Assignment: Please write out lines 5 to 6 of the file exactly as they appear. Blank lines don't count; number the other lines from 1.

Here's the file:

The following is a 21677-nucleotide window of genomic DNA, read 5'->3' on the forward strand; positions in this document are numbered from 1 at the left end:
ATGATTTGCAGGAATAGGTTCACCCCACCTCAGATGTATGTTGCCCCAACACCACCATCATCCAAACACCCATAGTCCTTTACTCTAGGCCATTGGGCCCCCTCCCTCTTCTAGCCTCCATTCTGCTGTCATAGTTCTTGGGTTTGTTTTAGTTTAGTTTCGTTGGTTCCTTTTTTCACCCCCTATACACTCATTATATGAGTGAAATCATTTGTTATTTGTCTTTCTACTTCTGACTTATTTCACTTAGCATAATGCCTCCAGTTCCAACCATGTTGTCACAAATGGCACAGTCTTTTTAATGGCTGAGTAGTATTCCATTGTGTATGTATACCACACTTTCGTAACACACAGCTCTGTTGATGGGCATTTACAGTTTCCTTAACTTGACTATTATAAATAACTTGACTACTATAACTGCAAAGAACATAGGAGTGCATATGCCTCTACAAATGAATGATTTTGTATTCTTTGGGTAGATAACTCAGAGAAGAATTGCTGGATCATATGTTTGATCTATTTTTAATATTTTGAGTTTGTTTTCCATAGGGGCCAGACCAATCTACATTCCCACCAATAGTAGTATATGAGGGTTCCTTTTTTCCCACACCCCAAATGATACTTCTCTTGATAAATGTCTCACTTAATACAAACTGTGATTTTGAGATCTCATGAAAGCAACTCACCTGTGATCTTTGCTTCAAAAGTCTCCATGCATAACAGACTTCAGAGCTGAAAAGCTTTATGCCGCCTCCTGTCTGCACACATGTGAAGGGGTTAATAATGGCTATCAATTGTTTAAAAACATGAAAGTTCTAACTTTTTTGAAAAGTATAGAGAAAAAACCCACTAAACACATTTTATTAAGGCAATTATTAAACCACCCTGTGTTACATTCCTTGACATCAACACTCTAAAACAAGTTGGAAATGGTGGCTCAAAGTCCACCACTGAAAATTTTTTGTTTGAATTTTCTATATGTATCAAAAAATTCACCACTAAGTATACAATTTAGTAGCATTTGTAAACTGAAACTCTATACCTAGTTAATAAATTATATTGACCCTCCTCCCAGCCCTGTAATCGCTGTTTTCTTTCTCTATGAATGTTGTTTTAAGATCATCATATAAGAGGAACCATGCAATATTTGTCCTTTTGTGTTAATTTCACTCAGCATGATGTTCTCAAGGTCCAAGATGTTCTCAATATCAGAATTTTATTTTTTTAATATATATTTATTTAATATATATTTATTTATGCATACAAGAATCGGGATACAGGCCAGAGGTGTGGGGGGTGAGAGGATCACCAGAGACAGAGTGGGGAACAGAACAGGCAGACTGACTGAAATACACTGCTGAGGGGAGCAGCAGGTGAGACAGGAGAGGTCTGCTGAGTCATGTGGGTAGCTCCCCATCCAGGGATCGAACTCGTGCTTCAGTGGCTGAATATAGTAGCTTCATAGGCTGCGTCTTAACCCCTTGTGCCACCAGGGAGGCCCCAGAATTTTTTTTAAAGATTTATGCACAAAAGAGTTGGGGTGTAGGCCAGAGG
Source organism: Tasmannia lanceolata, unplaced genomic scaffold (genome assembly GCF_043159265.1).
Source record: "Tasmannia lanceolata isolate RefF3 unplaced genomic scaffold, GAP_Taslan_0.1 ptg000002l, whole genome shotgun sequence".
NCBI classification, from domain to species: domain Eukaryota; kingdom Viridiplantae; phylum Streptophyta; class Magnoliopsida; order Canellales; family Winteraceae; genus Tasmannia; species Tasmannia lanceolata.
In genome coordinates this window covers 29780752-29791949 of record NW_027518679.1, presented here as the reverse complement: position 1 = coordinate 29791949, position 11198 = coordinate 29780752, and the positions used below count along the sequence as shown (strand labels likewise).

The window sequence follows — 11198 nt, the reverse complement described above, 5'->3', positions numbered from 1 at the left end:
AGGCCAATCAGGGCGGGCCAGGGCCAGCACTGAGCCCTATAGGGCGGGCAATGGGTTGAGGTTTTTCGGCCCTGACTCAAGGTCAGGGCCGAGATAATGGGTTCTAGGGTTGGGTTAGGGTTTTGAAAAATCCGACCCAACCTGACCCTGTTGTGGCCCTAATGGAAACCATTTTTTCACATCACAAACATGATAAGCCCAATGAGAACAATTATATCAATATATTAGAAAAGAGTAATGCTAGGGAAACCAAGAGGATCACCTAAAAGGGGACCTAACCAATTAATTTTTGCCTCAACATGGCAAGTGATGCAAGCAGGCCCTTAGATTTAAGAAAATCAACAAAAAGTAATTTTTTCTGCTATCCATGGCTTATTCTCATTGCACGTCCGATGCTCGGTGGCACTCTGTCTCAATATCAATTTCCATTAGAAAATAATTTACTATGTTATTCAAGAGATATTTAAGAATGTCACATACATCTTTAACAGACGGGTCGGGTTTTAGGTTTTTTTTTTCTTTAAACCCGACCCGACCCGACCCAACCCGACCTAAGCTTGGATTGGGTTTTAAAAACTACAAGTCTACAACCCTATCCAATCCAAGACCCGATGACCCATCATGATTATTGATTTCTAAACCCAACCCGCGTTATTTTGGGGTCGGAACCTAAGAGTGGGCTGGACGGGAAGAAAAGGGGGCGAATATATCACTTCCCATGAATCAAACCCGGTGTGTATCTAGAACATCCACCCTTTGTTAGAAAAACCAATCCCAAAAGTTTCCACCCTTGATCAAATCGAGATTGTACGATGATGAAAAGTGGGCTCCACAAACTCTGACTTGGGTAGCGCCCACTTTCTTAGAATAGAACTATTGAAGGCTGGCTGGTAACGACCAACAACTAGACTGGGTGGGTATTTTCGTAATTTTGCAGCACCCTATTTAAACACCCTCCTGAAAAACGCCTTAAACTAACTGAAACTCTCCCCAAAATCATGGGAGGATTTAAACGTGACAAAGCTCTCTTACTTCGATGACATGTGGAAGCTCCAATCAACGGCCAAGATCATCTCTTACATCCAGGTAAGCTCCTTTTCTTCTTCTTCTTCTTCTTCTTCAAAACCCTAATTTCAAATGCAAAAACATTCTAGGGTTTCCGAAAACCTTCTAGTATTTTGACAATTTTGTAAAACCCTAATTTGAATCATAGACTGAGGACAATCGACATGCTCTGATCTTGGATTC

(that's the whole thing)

NCBI classification, from domain to species: domain Eukaryota; kingdom Viridiplantae; phylum Streptophyta; class Magnoliopsida; order Canellales; family Winteraceae; genus Tasmannia; species Tasmannia lanceolata.
In genome coordinates this window covers 29780752-29791949 of record NW_027518679.1, presented here as the reverse complement: position 1 = coordinate 29791949, position 11198 = coordinate 29780752, and the positions used below count along the sequence as shown (strand labels likewise).